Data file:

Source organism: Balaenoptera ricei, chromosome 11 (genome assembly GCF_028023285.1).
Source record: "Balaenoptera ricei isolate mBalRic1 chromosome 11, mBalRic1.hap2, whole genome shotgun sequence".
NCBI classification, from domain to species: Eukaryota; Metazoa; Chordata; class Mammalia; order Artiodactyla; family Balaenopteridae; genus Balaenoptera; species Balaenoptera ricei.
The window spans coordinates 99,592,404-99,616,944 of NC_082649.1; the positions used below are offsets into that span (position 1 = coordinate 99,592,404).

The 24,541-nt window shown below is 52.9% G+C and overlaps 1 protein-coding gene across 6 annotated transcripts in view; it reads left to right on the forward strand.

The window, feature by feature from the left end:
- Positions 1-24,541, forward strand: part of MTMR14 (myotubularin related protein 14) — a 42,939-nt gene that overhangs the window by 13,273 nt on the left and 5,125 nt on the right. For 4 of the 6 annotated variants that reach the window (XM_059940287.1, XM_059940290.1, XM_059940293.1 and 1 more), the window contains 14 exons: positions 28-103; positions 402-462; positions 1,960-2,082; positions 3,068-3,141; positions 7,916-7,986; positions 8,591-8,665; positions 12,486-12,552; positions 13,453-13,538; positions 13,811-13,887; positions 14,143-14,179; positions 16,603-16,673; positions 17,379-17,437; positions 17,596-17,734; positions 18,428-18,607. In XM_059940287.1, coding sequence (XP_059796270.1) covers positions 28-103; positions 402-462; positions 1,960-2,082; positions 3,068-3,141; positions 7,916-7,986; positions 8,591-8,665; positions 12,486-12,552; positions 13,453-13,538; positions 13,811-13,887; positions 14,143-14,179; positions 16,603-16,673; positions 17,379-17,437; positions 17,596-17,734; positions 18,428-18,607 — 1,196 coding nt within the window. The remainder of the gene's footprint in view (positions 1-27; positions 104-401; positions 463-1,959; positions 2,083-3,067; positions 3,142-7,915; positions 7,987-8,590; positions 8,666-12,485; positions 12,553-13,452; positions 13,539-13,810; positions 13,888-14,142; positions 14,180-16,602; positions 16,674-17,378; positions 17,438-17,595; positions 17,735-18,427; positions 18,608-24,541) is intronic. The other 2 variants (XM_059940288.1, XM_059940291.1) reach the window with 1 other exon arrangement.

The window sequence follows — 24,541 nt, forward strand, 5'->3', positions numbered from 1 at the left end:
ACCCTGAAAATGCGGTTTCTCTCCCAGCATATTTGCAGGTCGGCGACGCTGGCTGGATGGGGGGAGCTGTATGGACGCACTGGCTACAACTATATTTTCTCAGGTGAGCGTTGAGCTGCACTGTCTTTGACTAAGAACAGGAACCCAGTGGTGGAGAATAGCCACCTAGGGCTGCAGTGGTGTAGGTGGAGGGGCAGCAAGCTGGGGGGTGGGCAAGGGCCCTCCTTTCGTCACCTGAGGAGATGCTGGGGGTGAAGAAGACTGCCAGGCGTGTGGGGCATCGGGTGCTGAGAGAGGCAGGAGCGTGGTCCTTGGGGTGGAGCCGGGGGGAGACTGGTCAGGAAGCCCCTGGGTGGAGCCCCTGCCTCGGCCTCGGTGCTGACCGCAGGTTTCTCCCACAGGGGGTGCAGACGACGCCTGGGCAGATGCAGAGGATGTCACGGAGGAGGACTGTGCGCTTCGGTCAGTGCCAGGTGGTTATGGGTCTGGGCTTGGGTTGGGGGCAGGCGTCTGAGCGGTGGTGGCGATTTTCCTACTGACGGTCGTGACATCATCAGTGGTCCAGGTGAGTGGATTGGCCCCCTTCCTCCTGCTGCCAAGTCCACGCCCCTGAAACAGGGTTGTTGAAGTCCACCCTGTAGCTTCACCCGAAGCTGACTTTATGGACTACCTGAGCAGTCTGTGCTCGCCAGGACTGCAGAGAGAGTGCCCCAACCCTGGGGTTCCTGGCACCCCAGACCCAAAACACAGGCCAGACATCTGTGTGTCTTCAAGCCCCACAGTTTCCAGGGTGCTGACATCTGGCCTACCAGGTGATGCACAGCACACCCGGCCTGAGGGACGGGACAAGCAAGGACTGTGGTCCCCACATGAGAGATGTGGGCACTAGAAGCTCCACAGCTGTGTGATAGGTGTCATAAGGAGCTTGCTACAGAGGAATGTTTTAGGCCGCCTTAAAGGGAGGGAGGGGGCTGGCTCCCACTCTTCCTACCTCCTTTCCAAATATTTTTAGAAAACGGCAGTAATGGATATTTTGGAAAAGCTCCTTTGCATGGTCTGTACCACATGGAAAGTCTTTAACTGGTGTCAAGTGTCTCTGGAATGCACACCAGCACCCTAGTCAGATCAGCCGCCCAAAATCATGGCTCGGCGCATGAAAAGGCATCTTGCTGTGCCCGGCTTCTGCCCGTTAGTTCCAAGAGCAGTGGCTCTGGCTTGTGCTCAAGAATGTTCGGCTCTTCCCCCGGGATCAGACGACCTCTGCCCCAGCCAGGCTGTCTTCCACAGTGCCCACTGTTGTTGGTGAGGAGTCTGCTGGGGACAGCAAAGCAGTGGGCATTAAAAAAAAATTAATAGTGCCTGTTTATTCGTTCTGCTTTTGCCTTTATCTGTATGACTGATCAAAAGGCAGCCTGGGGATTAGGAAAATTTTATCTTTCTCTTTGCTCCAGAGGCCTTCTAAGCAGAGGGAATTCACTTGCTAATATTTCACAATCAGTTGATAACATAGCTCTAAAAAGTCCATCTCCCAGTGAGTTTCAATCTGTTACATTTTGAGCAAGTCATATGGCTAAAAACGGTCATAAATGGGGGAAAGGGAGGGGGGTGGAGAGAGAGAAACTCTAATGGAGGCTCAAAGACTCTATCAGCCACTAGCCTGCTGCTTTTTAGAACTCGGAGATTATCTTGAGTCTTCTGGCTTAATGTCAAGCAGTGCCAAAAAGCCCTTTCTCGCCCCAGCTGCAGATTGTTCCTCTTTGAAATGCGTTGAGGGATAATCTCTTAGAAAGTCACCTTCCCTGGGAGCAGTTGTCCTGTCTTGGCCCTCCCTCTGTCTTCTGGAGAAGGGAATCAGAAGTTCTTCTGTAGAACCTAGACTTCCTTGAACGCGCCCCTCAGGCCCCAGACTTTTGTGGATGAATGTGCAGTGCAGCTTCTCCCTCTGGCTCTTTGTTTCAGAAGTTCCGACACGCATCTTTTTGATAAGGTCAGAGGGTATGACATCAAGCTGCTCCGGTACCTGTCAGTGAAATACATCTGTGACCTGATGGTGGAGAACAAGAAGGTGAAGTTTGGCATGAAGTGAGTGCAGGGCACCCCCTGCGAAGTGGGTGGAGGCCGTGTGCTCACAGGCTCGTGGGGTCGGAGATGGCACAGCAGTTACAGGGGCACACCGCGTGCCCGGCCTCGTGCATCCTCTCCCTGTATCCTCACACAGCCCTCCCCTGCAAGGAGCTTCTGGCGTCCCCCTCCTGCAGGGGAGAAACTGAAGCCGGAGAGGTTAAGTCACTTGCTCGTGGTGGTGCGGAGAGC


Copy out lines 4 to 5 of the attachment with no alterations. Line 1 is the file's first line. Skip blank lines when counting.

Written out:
The window spans coordinates 99,592,404-99,616,944 of NC_082649.1; the positions used below are offsets into that span (position 1 = coordinate 99,592,404).

The 24,541-nt window shown below is 52.9% G+C and overlaps 1 protein-coding gene across 6 annotated transcripts in view; it reads left to right on the forward strand.